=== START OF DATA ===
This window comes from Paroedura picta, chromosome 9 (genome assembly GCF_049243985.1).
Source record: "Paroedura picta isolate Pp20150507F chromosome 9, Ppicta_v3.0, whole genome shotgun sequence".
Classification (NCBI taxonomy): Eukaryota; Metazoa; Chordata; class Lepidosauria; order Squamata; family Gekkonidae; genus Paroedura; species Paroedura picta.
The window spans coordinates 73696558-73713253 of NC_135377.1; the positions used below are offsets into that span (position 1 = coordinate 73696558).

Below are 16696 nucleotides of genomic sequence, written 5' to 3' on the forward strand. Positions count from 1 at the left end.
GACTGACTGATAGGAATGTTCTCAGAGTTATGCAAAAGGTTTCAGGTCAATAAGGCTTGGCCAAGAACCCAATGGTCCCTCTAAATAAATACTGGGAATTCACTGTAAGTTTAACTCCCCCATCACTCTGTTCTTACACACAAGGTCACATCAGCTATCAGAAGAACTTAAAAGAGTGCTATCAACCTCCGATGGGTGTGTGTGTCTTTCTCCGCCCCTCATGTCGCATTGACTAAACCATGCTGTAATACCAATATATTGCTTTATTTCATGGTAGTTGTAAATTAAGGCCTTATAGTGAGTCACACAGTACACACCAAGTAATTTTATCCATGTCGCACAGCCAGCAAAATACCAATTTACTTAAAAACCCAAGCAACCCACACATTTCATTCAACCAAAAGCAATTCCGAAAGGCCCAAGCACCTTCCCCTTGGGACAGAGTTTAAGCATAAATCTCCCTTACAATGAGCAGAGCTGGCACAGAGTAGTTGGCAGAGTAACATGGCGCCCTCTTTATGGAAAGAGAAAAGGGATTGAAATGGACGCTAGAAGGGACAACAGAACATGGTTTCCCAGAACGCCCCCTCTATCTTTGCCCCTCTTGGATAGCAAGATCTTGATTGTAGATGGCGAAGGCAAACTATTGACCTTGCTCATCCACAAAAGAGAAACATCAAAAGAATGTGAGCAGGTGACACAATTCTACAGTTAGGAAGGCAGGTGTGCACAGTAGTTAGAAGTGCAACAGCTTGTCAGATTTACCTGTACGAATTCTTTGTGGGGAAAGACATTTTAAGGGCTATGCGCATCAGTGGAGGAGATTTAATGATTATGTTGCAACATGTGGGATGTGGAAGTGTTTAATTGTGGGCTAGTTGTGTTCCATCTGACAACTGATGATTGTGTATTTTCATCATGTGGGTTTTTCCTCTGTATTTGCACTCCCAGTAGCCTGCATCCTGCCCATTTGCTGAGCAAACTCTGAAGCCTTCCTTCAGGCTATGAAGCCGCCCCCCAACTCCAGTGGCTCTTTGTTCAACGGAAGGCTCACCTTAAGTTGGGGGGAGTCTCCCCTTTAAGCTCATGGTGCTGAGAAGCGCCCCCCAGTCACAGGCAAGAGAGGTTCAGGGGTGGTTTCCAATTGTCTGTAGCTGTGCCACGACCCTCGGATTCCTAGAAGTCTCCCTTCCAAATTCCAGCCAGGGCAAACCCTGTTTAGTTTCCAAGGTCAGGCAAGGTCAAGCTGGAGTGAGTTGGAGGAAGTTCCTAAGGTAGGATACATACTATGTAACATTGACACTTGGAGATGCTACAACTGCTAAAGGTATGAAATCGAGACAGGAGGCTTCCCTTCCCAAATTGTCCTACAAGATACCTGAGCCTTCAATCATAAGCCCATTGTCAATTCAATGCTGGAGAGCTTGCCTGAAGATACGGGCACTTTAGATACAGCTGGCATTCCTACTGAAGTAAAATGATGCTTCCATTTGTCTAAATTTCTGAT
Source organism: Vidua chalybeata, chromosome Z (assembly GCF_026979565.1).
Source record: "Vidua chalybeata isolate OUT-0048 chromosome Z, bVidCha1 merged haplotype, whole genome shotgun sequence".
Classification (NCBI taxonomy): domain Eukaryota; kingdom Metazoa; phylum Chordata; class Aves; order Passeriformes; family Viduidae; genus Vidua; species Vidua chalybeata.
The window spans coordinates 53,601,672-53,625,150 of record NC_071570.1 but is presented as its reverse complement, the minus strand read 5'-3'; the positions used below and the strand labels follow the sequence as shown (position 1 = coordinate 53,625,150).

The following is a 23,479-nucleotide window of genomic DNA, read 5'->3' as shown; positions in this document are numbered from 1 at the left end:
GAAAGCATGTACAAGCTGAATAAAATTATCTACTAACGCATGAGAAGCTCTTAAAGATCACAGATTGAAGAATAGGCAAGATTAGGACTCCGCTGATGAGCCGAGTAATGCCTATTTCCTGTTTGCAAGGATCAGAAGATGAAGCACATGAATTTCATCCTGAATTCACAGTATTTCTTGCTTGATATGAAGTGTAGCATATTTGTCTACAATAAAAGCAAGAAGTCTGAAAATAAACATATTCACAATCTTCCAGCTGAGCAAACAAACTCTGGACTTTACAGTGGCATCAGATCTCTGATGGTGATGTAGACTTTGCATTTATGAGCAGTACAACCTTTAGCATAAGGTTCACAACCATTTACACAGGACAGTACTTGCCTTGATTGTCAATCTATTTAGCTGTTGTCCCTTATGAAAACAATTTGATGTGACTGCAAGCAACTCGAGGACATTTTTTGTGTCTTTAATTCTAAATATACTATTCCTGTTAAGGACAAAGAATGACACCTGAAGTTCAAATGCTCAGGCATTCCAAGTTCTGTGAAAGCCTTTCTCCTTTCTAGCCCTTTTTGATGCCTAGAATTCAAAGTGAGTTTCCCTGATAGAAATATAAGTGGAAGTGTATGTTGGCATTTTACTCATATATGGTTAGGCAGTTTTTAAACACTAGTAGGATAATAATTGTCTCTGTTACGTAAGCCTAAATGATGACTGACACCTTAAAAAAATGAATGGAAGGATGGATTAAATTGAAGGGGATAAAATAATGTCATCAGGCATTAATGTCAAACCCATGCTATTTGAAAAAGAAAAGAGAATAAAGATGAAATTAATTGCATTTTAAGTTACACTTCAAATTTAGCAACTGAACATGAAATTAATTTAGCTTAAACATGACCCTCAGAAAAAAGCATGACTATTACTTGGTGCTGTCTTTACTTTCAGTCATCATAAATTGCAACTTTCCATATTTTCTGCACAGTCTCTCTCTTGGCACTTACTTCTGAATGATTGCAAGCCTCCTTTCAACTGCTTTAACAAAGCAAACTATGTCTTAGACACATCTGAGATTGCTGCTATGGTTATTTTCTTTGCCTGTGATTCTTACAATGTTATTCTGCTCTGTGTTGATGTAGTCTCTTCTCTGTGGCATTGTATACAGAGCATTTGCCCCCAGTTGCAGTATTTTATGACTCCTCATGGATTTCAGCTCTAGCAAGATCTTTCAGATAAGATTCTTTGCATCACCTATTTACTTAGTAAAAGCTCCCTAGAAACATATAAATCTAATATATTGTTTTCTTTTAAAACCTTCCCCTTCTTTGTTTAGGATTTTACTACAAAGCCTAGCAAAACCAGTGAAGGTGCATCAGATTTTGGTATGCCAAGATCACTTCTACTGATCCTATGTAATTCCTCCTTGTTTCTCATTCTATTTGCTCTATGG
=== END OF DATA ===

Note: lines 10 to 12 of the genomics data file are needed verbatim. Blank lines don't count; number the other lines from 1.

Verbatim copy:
The window spans coordinates 53,601,672-53,625,150 of record NC_071570.1 but is presented as its reverse complement, the minus strand read 5'-3'; the positions used below and the strand labels follow the sequence as shown (position 1 = coordinate 53,625,150).

The following is a 23,479-nucleotide window of genomic DNA, read 5'->3' as shown; positions in this document are numbered from 1 at the left end:
GAAAGCATGTACAAGCTGAATAAAATTATCTACTAACGCATGAGAAGCTCTTAAAGATCACAGATTGAAGAATAGGCAAGATTAGGACTCCGCTGATGAGCCGAGTAATGCCTATTTCCTGTTTGCAAGGATCAGAAGATGAAGCACATGAATTTCATCCTGAATTCACAGTATTTCTTGCTTGATATGAAGTGTAGCATATTTGTCTACAATAAAAGCAAGAAGTCTGAAAATAAACATATTCACAATCTTCCAGCTGAGCAAACAAACTCTGGACTTTACAGTGGCATCAGATCTCTGATGGTGATGTAGACTTTGCATTTATGAGCAGTACAACCTTTAGCATAAGGTTCACAACCATTTACACAGGACAGTACTTGCCTTGATTGTCAATCTATTTAGCTGTTGTCCCTTATGAAAACAATTTGATGTGACTGCAAGCAACTCGAGGACATTTTTTGTGTCTTTAATTCTAAATATACTATTCCTGTTAAGGACAAAGAATGACACCTGAAGTTCAAATGCTCAGGCATTCCAAGTTCTGTGAAAGCCTTTCTCCTTTCTAGCCCTTTTTGATGCCTAGAATTCAAAGTGAGTTTCCCTGATAGAAATATAAGTGGAAGTGTATGTTGGCATTTTACTCATATATGGTTAGGCAGTTTTTAAACACTAGTAGGATAATAATTGTCTCTGTTACGTAAGCCTAAATGATGACTGACACCTTAAAAAAATGAATGGAAGGATGGATTAAATTGAAGGGGATAAAATAATGTCATCAGGCATTAATGTCAAACCCATGCTATTTGAAAAAGAAAAGAGAATAAAGATGAAATTAATTGCATTTTAAGTTACACTTCAAATTTAGCAACTGAACATGAAATTAATTTAGCTTAAACATGACCCTCAGAAAAAAGCATGACTATTACTTGGTGCTGTCTTTACTTTCAGTCATCATAAATTGCAACTTTCCATATTTTCTGCACAGTCTCTCTCTTGGCACTTACTTCTGAATGATTGCAAGCCTCCTTTCAACTGCTTTAACAAAGCAAACTATGTCTTAGACACATCTGAGATTGCTGCTATGGTTATTTTCTTTGCCTGTGATTCTTACAATGTTATTCTGCTCTGTGTTGATGTAGTCTCTTCTCTGTGGCATTGTATACAGAGCATTTGCCCCCAGTTGCAGTATTTTATGACTCCTCATGGATTTCAGCTCTAGCAAGATCTTTCAGATAAGATTCTTTGCATCACCTATTTACTTAGTAAAAGCTCCCTAGAAACATATAAATCTAATATATTGTTTTCTTTTAAAACCTTCCCCTTCTTTGTTTAGGATTTTACTACAAAGCCTAGCAAAACCAGTGAAGGTGCATCAGATTTTGGTATGCCAAGATCACTTCTACTGATCCTATGTAATTCCTCCTTGTTTCTCATTCTATTTGCTCTATGG